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What Does Post-Conflict Look Like? Observations from Sri Lanka

March 7, 2014

**I wrote this blog post for distribution to the University of Maryland R. H. Smith School of Business community. This post will be cross-posted at rhsmith.umd.edu at a future date.**

What does post-conflict look like?

Our cohort of MBAs signed up for an international consulting course in Sri Lanka – a lesser-hyped emerging market economy. It’s not one of the big four of infamous BRIC stature; nor does its “S” take BRICS’ position 5, the World Cup host position held by South Africa. Like many emerging market economies, Sri Lanka, an island country with a population of 20 million, has experienced a sharp and steady increase in growth since the early 2000s. Its GDP, $16 billion in 2000, registered at just over $59 billion in 2012, comparable in size to its South Asian neighbors Bangladesh or Nepal.

Sri Lanka’s growth and size tell a story – but there’s more to the story than rapid post-2000 growth. Sri Lanka recently concluded a 26-year civil war between roughly the Northern and Eastern vs. the Southern and Western portions of the country. The war ended when the Sri Lankan military defeated the separatist group, the Liberation Tigers of Tamil Eelam (LTTE), in 2009. It was not a pretty end.*

But what does that mean? What does a 26-year civil war mean for economic growth? How does a war impact business opportunity, housing, human capital, and growth? What happens to politics, memory, and education? Fighting is over – it is possible to travel from North to South in a day. The Ambassador of Sri Lanka expressed the wish that he doesn’t want his country only to be seen as a post-conflict country by outsiders; but as a place of growth and opportunity, of culture, of business. However, history has a very real impact on business readiness, on the evolution of a political climate, and the nature of investment. In Northern Sri Lanka, the effects of war are still visible, as are the after-effects that an explosion in the availability of credit, transportation, and communication can have on a previously isolated community.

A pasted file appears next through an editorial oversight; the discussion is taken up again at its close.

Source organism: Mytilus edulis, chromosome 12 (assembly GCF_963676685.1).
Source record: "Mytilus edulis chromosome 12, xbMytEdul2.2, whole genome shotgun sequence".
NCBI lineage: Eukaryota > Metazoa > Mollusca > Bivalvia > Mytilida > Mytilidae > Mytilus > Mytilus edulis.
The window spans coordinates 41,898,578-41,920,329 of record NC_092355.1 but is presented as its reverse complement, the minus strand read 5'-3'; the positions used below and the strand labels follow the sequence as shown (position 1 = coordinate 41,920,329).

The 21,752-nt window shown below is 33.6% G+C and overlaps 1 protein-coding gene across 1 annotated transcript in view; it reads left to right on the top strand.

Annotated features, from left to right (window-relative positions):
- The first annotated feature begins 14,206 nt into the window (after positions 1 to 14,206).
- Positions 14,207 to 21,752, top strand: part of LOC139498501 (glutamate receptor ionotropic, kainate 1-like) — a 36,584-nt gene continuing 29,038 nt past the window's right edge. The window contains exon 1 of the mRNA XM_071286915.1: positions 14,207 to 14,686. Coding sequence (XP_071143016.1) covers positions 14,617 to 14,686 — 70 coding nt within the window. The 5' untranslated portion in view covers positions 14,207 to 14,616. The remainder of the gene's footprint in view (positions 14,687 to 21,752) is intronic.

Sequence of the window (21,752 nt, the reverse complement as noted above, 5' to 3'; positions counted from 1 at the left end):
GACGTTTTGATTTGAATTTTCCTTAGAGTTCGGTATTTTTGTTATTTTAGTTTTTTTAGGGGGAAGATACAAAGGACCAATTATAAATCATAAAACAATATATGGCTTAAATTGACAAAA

Driving North from the well-populated and fast-growing South, this is what I saw:

One of the factories we visited in Northern Sri Lanka was filled with boxes like these: gifts of the World Food Programme. International organizations have a prominent presence in Northern Sri Lanka.

One of the factories we visited in Northern Sri Lanka was filled with boxes like these: gifts of the World Food Programme. International organizations have a prominent presence in Northern Sri Lanka.

  • A brand-new highway running from South to North, with brand-new traffic careening like crazy up and down a 2-lane highway, passing each other at speed and delivering shipments of goods and people between North and South. We were told that the road project had been funded by the government of China.
  • Utility-sized pole markers marking areas with uncleared landmines.
  • Ruins of houses along the highway, roofless, blackened, crumbled. Damaged houses increased in number as we pushed further north.
  • Some ruined homes had new tin roves covering half of a damaged structure, some with populated laundry lines hung through the roofless parts of the building. Some people were returning and rebuilding.
  • A railway that ran straight North along the highway, but ended some way into the previously rebel-held areas. It had been destroyed during the war and was undergoing new construction, and we were told that the project was funded by the government of India. Deeper North, we saw the ghosts of old rail tracks. Some ghost tracks had coverings at old rail crossings, and people lived in houses all around them.